Clinical issue

Huntington’s disease (HD) is a degenerative brain disorder affecting approximately 30,000 people in the USA alone. It is characterized by involuntary movements (chorea), psychiatric symptoms such as irritability and delusions, and memory loss. These symptoms are progressive causing eventual incapacity and death.

HD is caused by an expansion of a CAG trinucleotide repeat in a single gene called huntingtin (HTT). Normal individuals have fewer than 34 CAG repeats, whereas HD patients have more than 35. The repeat length correlates inversely with the age of disease onset. Each CAG encodes a glutamine (Q) residue, so the protein product from HTT in HD has a longer glutamine tract, also known as a polyQ tract. Studies in different model systems, including yeast, fruit flies and mice, show that an expanded polyQ tract is toxic to cells. In addition to HD, a further eight neurodegenerative diseases are now known to be caused by the expansion of CAG repeats in eight other unrelated genes. Although Htt and other polyQ proteins are expressed widely, each polyQ disease selectively affects distinct, largely non-overlapping populations of neurons in the brain, suggesting that altering the normal function of the polyQ genes contributes to disease pathogenesis. However, the normal cellular function of Htt is largely unknown and the study of Htt is impeded by the absence of a tractable genetic model, since mice lacking Htt die during early embryogenesis.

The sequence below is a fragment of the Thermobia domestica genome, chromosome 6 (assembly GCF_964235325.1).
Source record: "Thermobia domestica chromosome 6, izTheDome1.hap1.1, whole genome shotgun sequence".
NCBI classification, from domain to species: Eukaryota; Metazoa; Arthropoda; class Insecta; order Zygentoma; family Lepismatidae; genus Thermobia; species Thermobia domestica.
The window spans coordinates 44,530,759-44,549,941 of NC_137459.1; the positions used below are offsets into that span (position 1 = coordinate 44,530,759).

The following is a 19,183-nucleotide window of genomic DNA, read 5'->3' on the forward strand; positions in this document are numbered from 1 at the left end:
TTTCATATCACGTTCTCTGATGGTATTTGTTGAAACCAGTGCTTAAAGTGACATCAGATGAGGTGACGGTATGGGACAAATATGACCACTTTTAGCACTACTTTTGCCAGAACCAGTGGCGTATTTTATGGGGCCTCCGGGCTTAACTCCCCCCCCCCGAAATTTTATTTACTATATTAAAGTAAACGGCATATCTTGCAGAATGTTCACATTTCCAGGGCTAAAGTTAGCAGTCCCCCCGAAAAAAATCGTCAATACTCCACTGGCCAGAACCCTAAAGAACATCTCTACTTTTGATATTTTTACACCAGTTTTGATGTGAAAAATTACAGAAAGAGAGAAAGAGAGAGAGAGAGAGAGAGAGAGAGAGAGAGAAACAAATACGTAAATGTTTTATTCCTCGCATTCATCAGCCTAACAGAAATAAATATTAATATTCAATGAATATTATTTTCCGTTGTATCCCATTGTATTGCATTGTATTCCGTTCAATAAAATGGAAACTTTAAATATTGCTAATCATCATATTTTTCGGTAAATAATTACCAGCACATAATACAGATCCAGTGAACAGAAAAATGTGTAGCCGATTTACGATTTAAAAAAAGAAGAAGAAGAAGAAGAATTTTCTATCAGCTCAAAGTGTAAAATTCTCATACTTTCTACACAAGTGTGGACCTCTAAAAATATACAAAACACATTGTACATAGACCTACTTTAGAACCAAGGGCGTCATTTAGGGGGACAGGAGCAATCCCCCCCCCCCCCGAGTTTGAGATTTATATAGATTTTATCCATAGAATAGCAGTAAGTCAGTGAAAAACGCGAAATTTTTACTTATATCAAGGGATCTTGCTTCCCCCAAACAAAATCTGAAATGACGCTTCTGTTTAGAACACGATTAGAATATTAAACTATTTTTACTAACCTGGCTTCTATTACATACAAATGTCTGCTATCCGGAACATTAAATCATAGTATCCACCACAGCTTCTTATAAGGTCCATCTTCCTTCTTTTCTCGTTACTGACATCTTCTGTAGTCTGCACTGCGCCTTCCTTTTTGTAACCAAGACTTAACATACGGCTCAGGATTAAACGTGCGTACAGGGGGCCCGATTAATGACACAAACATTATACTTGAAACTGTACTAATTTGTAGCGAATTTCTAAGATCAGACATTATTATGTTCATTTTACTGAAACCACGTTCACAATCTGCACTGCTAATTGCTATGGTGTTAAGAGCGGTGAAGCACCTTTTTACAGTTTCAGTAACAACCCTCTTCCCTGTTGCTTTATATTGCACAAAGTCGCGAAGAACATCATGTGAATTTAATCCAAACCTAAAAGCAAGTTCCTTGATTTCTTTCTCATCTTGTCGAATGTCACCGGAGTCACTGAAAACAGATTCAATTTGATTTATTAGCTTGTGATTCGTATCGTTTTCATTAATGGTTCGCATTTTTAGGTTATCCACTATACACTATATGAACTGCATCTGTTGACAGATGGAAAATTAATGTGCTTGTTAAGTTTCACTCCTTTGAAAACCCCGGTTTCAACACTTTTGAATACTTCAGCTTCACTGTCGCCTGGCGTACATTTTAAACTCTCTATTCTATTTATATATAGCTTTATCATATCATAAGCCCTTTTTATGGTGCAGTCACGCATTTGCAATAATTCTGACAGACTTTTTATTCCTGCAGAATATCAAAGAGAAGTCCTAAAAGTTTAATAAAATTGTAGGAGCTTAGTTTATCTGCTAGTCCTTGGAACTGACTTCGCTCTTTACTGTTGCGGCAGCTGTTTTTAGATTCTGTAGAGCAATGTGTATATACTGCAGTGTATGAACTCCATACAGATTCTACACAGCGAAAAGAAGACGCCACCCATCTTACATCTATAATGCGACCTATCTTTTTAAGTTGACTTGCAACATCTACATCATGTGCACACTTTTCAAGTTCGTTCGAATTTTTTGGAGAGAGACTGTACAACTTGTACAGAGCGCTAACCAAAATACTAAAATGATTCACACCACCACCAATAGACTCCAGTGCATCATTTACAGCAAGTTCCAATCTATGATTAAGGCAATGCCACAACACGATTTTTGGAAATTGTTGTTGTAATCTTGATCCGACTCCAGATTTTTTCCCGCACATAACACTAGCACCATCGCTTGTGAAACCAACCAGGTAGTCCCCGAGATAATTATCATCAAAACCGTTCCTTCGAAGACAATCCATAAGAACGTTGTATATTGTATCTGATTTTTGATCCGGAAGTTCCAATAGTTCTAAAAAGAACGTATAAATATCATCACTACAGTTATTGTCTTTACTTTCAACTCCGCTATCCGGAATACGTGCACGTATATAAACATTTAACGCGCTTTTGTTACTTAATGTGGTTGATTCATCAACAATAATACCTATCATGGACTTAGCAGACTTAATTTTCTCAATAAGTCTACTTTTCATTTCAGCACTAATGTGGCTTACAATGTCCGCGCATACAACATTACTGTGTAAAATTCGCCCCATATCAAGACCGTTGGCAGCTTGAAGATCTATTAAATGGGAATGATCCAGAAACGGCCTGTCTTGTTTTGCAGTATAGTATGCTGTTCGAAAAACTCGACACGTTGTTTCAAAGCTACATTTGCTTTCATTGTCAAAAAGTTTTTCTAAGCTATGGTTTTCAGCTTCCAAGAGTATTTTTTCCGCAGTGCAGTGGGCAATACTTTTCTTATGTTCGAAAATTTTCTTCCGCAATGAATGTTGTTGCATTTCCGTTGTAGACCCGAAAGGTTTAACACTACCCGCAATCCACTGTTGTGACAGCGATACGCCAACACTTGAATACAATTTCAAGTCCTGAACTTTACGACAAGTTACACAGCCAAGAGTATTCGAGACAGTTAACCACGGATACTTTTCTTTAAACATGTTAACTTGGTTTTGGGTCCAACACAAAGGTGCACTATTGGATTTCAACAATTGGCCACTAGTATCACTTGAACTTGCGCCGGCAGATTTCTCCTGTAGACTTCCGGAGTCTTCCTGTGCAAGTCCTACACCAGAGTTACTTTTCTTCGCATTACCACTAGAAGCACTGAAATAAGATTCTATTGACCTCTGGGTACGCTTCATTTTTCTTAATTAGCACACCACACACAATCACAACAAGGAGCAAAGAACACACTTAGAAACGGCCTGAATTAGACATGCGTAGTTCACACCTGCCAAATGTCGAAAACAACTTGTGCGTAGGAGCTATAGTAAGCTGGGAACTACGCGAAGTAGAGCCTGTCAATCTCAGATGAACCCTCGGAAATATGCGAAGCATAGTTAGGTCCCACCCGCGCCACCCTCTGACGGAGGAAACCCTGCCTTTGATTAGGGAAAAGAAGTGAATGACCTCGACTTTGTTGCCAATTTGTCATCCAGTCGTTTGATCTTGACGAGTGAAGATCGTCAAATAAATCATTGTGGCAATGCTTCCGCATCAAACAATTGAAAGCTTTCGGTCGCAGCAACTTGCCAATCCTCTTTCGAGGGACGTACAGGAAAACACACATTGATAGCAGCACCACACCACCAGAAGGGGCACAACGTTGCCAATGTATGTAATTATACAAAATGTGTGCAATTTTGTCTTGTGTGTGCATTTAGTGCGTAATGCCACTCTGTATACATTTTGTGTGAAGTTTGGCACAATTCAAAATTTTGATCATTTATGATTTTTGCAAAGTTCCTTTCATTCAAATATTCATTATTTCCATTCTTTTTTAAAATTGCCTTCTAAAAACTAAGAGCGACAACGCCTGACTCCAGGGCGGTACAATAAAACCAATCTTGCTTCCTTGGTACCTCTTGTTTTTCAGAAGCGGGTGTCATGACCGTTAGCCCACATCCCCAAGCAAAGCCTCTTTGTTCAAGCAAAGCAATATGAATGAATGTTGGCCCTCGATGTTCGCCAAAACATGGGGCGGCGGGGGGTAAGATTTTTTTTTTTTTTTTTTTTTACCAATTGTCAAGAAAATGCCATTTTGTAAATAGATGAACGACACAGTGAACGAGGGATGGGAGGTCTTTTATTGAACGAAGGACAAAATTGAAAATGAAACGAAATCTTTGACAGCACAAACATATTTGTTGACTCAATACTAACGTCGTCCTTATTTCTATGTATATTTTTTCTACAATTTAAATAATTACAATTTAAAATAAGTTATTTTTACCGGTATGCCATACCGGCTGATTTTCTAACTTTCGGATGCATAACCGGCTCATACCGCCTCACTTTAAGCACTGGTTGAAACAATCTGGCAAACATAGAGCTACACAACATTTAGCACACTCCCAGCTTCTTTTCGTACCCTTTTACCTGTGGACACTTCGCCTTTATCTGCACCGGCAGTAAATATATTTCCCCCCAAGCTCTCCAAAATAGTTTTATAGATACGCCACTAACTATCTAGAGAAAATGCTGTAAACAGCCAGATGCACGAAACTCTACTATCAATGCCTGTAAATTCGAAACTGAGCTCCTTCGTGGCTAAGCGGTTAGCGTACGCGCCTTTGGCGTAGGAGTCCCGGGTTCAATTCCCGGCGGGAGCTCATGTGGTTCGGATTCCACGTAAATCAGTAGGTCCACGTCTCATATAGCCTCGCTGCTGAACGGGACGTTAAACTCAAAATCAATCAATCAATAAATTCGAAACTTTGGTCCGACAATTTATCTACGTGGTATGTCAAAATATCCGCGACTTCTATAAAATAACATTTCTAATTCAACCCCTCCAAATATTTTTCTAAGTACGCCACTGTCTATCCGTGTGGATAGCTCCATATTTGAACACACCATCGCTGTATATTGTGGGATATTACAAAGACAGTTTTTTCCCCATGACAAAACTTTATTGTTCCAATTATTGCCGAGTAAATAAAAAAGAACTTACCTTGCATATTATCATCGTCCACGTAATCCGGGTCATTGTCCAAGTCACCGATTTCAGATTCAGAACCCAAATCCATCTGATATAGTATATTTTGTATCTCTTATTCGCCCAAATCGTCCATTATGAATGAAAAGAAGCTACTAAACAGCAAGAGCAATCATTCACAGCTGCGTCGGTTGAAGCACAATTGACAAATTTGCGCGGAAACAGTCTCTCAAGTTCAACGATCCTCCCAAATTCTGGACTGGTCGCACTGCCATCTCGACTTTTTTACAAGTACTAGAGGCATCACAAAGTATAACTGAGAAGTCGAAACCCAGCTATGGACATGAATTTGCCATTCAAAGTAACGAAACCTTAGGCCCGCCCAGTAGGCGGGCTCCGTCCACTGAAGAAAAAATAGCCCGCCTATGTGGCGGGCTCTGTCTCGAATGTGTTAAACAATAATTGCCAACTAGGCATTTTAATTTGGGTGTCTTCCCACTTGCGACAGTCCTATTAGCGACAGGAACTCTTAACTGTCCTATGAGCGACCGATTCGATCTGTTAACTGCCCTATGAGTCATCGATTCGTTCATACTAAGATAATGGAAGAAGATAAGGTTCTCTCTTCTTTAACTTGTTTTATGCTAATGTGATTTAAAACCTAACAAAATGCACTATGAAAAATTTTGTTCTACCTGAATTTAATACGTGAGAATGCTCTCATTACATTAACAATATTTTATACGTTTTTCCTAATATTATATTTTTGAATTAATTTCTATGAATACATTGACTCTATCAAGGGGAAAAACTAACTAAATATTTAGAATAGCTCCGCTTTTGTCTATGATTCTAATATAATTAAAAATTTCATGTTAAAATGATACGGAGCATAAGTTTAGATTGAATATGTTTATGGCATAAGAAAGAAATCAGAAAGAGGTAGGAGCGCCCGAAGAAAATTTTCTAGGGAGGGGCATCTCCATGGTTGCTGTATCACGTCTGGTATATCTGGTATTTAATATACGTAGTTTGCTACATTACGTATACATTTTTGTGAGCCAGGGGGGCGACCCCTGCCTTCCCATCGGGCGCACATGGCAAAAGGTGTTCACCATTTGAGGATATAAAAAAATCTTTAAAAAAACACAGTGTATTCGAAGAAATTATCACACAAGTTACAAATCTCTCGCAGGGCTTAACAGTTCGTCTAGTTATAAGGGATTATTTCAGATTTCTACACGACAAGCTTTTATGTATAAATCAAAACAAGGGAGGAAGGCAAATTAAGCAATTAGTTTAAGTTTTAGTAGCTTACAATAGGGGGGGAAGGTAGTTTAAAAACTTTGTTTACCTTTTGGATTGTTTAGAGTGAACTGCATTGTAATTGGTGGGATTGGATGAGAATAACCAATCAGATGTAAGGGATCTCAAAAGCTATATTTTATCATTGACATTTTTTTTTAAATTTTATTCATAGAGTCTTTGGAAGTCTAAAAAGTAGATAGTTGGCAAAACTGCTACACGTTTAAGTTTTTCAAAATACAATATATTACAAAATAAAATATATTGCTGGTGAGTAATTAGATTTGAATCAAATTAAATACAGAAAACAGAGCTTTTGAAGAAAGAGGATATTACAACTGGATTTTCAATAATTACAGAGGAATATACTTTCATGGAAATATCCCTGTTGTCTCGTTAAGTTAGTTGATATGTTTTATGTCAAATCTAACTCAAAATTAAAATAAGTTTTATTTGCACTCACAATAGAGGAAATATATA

In this study, the Drosophila HTT homolog (htt, hereafter referred to as dhtt) was removed from the fly genome and its effect on development and neuronal function was characterized. Like vertebrates, Drosophila melanogaster (i.e. the fruit fly) has a single Htt-like gene (dhtt) but, unlike vertebrates, flies lacking dhtt develop normally. The authors find that several cellular processes that are suspected to require the wild-type Htt protein, such as neuronal development, axonal vesicle transport and neuronal transmission, are not significantly affected by the loss of dhtt. Instead, dhtt-deficient flies display mild adult phenotypes, including reduced complexity of axonal termini in the adult brain, declining mobility with age, and a shortened life span. Furthermore, when an established fly HD model (transgenic flies expressing a mutated human Htt fragment with an expanded polyQ tract in the nervous system) was analyzed in the absence of endogenous dhtt, animals developed neurological symptoms (e.g. incoordination and shaking, and reduced activity and viability) much more quickly, suggesting a protective function of the wild-type dhtt gene.

Implications and future directions

This study demonstrates that the fruit fly Htt ortholog is required for maintenance of mobility and long-term survival of adult animals, and its activity affects the fine structure of axonal termini in the brain. This work also provides in vivo evidence that disruption of the normal function of the Htt gene enhances HD disease progression. Together with previous mammalian studies, these results imply that both the presence of mutant protein and the depletion of the normal protein contribute to HD pathology. However, this study suggests a therapeutic potential for partial depletion of the endogenous Htt protein, using RNA interference for example, since removing the fly dhtt gene has only mild effects. This fly model should lend itself to future understanding of the molecular events contributing to HD, such as the role of the wild-type Htt protein, and identify good target areas for therapeutic intervention.